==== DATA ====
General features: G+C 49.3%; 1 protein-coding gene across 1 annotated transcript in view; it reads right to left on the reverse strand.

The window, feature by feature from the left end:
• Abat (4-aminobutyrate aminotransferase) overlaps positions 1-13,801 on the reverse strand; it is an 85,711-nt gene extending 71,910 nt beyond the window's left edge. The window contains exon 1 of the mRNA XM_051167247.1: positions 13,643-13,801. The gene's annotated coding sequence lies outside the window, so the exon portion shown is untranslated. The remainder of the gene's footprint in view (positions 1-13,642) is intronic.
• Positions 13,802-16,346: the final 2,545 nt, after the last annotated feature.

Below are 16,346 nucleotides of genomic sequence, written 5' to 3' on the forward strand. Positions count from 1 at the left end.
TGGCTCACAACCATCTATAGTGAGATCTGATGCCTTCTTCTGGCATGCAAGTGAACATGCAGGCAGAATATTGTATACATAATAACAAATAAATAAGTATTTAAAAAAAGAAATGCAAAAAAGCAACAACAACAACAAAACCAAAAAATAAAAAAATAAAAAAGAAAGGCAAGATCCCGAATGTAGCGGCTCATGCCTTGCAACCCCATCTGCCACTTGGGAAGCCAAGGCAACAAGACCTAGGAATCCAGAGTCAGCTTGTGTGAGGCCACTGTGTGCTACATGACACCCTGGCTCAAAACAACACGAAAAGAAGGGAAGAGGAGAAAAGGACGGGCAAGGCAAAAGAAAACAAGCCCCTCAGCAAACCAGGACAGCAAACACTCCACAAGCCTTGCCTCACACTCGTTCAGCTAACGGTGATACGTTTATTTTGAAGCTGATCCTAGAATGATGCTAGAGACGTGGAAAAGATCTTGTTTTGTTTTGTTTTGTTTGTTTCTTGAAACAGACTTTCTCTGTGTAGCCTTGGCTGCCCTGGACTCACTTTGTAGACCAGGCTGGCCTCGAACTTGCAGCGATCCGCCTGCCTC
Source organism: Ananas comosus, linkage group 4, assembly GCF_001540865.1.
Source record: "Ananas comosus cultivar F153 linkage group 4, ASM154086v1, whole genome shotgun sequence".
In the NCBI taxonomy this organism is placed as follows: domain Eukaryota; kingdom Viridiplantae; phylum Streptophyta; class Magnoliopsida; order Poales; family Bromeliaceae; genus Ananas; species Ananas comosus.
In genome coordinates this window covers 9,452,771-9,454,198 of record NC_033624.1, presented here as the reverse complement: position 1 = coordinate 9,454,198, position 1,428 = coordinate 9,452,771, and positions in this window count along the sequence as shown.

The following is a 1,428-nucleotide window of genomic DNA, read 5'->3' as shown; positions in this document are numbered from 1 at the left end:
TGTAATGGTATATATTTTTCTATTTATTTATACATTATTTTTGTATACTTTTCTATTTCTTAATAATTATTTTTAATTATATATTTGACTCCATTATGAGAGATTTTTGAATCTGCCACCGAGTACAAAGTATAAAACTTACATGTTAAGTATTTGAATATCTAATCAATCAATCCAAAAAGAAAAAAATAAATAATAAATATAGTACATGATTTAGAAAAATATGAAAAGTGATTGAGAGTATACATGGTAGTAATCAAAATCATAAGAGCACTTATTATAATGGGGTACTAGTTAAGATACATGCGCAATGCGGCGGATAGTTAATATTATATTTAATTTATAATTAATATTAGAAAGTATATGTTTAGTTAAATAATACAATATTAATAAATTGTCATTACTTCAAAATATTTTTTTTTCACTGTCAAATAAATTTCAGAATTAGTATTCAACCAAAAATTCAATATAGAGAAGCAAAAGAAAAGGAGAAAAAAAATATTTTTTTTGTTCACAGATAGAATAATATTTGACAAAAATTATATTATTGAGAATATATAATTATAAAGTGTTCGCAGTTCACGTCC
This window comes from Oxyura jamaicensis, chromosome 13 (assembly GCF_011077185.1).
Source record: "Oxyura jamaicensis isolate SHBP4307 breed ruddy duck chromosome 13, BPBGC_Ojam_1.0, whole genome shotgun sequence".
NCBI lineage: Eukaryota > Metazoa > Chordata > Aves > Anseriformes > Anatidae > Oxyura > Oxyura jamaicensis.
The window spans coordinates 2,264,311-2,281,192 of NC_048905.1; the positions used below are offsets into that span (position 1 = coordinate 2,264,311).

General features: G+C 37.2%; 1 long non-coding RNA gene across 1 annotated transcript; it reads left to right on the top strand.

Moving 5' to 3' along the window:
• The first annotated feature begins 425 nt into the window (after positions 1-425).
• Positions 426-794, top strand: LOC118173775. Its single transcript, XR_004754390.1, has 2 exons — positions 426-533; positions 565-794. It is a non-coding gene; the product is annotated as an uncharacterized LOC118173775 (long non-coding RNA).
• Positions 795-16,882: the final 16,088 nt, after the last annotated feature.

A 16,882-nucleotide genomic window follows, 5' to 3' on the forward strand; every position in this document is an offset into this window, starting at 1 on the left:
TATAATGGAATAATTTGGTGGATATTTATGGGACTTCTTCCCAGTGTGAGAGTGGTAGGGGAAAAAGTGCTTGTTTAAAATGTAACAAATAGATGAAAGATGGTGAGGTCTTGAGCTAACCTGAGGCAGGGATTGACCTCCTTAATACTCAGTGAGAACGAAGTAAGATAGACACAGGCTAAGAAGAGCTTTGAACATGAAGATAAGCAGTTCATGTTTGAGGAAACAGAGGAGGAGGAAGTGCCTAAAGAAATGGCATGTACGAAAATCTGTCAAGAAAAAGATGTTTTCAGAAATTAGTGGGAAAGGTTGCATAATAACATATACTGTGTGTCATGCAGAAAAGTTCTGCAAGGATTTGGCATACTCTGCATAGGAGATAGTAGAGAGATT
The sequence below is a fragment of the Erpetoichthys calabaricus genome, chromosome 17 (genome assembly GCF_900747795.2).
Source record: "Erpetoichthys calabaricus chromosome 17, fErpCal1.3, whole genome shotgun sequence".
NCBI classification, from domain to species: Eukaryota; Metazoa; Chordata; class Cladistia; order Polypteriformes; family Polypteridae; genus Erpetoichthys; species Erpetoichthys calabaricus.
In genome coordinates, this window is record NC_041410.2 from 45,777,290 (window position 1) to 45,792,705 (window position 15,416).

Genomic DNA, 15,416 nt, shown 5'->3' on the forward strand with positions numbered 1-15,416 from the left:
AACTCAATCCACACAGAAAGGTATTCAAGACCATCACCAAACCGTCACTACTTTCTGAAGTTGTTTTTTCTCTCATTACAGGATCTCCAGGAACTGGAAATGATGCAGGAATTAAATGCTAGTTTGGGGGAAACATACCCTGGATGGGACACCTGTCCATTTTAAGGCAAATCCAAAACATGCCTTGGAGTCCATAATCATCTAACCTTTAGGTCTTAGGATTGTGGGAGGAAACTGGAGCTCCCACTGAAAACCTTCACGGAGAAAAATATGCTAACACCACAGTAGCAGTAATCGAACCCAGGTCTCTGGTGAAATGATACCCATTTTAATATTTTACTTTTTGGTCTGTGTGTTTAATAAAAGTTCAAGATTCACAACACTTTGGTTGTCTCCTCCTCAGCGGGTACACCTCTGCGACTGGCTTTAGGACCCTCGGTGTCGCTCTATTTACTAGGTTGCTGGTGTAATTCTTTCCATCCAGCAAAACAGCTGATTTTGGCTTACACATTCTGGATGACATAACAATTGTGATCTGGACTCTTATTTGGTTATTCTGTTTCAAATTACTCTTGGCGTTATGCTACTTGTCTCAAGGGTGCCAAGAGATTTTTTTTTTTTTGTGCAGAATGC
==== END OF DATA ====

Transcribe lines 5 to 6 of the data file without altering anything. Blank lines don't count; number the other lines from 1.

Below are 16,346 nucleotides of genomic sequence, written 5' to 3' on the forward strand. Positions count from 1 at the left end.
TGGCTCACAACCATCTATAGTGAGATCTGATGCCTTCTTCTGGCATGCAAGTGAACATGCAGGCAGAATATTGTATACATAATAACAAATAAATAAGTATTTAAAAAAAGAAATGCAAAAAAGCAACAACAACAACAAAACCAAAAAATAAAAAAATAAAAAAGAAAGGCAAGATCCCGAATGTAGCGGCTCATGCCTTGCAACCCCATCTGCCACTTGGGAAGCCAAGGCAACAAGACCTAGGAATCCAGAGTCAGCTTGTGTGAGGCCACTGTGTGCTACATGACACCCTGGCTCAAAACAACACGAAAAGAAGGGAAGAGGAGAAAAGGACGGGCAAGGCAAAAGAAAACAAGCCCCTCAGCAAACCAGGACAGCAAACACTCCACAAGCCTTGCCTCACACTCGTTCAGCTAACGGTGATACGTTTATTTTGAAGCTGATCCTAGAATGATGCTAGAGACGTGGAAAAGATCTTGTTTTGTTTTGTTTTGTTTGTTTCTTGAAACAGACTTTCTCTGTGTAGCCTTGGCTGCCCTGGACTCACTTTGTAGACCAGGCTGGCCTCGAACTTGCAGCGATCCGCCTGCCTC